We're going to have a private conversation with women "of a certain age."
For many of us, this is a time of life when we may experience some embarrassing personal issues: vaginal dryness and urinary incontinence.
Because decreased estrogen levels are associated with dryness and thinning of vaginal and bladder tissues, physicians often prescribe topical estrogen cream to relieve vaginal atrophy.
For incontinence, bladder retraining programs or biofeedback techniques may be helpful. There are also safe and effective natural alternatives for both of these conditions.
Non-prescription help for lubrication includes vitamin E, taken internally or applied topically or by suppository, as well as personal lubricants with aloe and calendula.
Many women find relief using traditional female herbal supplements of black cohosh, wild yam, dong quai or chaste berry.
Another all natural alternative formula for men and women with overactive bladders contains butterbur, an herb used in Germany for many years. It is believed to help relax smooth muscle tissue, reducing bladder pressure.
Before adding herbs to your regimen, consult with your health care practitioner if you have a medical condition.
Stress, garigue ? and emotional upset can interfere with vaginal lubrication. Stress depletes the body's water-soluble B and C vitamins. The body' s need for vitamin C increases up to 75 percent during menopause, explains nutritionist Ann Louise Gittleman, author of "Superstition and Menopause."
When the ovaries produce less estrogen, adrenal glands increase production of a hormone that converts to estrogen. The adrenals are stress-sensitive, and vitamins B and C support this important backup system.
People who smoke or those with constipation are more likely to become incontinent. Straining, heavy lifting and high impact exercises create stress on pelvic muscles.
Abdominal "crunches" weaken the muscles of the pelvic floor and increase the risk for incontinence in women. Therapist Peggy Brill demonstrates proper exercises for women of all ages in her book, "The Core Program."
The most important exercises are kegels, which are known to improve both incontinence and vaginal dryness. These controlled contractions increase blood supply to tissues, improve lubrication and increase vaginal wall thickness. Studies report that up to 75 percent of women overcome stress incontinence with kegel exercises alone, but many women do them incorrectly or give up too soon.
All body tissues are affected by water intake. Limiting water consumption actually weakens the overactive bladder, while drinking large amounts of water all at once may flush more water out of the body than remains in. Frequent high doses will hydrate the body most efficiently.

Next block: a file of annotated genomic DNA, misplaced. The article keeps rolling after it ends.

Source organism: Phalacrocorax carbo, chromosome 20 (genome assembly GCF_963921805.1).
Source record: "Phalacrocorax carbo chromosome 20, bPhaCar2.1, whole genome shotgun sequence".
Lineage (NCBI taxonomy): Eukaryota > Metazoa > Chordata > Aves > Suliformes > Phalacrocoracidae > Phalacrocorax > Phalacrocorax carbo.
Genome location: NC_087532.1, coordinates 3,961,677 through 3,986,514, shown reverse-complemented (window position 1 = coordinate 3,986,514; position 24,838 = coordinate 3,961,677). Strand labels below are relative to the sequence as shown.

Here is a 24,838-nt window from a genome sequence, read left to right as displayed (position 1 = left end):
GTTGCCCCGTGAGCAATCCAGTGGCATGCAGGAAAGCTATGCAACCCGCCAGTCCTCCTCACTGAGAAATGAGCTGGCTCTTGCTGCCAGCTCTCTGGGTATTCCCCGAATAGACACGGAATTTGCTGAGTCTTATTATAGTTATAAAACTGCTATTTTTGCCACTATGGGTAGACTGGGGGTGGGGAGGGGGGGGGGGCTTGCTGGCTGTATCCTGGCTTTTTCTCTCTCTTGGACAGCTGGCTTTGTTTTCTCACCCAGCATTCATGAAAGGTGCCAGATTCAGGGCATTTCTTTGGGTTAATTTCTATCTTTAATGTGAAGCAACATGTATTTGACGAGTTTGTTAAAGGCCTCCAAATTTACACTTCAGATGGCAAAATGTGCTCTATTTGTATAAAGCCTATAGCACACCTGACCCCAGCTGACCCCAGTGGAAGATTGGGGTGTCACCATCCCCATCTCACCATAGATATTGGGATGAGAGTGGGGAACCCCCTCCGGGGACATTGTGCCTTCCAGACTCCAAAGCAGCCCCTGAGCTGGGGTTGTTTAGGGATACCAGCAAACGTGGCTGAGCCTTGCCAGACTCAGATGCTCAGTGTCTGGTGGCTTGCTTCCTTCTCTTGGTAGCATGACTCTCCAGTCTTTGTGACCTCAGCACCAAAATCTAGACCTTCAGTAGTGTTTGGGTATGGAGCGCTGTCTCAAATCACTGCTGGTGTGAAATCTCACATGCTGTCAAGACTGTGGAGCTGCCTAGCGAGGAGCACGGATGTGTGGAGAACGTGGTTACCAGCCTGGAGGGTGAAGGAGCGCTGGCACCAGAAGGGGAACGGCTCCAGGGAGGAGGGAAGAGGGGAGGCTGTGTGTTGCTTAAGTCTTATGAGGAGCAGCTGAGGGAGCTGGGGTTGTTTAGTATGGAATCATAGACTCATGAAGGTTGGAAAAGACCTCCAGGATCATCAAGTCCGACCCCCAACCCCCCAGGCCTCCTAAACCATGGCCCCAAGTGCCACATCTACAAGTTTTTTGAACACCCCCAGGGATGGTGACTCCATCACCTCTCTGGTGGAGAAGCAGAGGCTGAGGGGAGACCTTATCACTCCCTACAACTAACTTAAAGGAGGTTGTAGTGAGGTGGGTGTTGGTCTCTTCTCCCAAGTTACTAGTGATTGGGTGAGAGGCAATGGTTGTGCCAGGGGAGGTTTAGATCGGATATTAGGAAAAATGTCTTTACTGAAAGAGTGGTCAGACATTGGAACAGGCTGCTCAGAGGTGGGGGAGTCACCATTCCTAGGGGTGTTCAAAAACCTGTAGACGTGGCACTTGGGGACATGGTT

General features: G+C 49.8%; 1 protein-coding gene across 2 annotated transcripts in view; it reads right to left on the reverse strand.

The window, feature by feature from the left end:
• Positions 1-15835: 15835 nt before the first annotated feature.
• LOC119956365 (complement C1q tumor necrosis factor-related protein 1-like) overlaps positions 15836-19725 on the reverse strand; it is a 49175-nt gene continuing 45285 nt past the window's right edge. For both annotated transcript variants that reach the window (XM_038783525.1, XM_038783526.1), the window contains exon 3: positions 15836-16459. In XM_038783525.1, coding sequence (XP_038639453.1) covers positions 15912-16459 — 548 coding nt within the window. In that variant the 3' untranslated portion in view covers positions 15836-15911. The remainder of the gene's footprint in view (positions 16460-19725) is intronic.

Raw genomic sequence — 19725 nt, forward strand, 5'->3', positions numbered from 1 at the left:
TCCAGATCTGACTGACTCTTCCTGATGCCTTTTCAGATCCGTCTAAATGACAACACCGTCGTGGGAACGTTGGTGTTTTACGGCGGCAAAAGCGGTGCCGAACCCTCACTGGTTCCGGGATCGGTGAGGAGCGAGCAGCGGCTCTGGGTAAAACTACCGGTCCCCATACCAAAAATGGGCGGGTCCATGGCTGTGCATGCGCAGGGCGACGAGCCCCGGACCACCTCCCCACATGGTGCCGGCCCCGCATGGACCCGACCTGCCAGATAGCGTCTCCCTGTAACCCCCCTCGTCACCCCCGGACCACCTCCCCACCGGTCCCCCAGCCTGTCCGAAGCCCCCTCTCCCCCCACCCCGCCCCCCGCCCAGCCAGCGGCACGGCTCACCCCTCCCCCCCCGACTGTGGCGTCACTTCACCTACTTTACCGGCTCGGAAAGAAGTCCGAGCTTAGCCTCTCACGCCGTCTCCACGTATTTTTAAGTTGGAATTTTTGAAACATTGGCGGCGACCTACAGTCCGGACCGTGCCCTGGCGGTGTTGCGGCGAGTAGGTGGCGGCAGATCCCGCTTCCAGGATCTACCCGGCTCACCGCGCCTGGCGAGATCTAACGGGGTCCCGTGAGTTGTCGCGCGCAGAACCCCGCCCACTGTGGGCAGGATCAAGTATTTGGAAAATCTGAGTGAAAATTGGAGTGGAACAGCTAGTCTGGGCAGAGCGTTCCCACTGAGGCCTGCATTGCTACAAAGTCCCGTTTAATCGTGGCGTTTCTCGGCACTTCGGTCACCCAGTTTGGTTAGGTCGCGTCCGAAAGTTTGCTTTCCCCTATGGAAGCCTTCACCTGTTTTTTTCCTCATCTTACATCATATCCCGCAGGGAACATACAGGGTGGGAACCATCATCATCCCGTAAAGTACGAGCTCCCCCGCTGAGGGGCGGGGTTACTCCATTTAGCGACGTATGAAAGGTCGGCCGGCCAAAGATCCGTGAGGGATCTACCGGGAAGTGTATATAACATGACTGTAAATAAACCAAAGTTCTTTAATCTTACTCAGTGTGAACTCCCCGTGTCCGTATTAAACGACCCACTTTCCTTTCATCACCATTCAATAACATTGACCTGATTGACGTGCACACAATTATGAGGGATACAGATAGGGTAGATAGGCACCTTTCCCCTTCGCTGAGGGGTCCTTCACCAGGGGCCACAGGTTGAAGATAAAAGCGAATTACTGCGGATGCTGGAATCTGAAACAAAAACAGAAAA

Dehydrating substances in your diet include coffee, tea, sodas and alcohol.
Certain medications (antidepressants, blood pressure drugs, diuretics) are dehydrating, as are laxatives and anti-histamines. Artificial sweeteners, especially NutraSweet, irritate the urogenital tract.
Experts also caution about overuse of acidic cranberry juice when the bladder is overactive and easily irritated.
In addition to water, all of your tissues need fats. A fat-free diet is dangerous anytime, but especially during menopause, cautions Ms. Gittleman.
Certain good fats are vital for female health and are directly related to drying of vaginal tissue.
Recent research shows that increased intake of vitamin D (which is fat-soluble) can reverse vaginal atrophy in many women. To obtain adequate amounts of essential fatty acids (Omega 3, 6 and 9), use olive oil, sesame oil and canola oils for cooking or in salads, and consider taking supplements of fish oil, flax and evening primrose oil. The skin and mucous membranes of the digestive and urogenital tracts have a great affinity for another fatty acid, Omega7.
Found in sea buckthorn, Omega 7 fatty acids are known to provide relief for vaginal dryness.
Christine Horner, plastic surgeon, calls sea buckthorn "Europe's anti-aging secret," because its' constituents provide protective benefits and nourishment for damaged and aging skin.
Finally, take to heart these encouraging words from Christine Northrup, author of "Wisdom of Menopause," who describes menopause as "a time of wholeness, creativity and vision."
Margot Bennett is a licensed nutritionist at Mother Nature's Pantry, located in the Garden Square Shoppes, 4513 PGA Blvd. in Palm Beach Gardens. Call her at (561) 626-4461.
The information in this article is for educational purposes. Consult your physician, if you have a medical condition.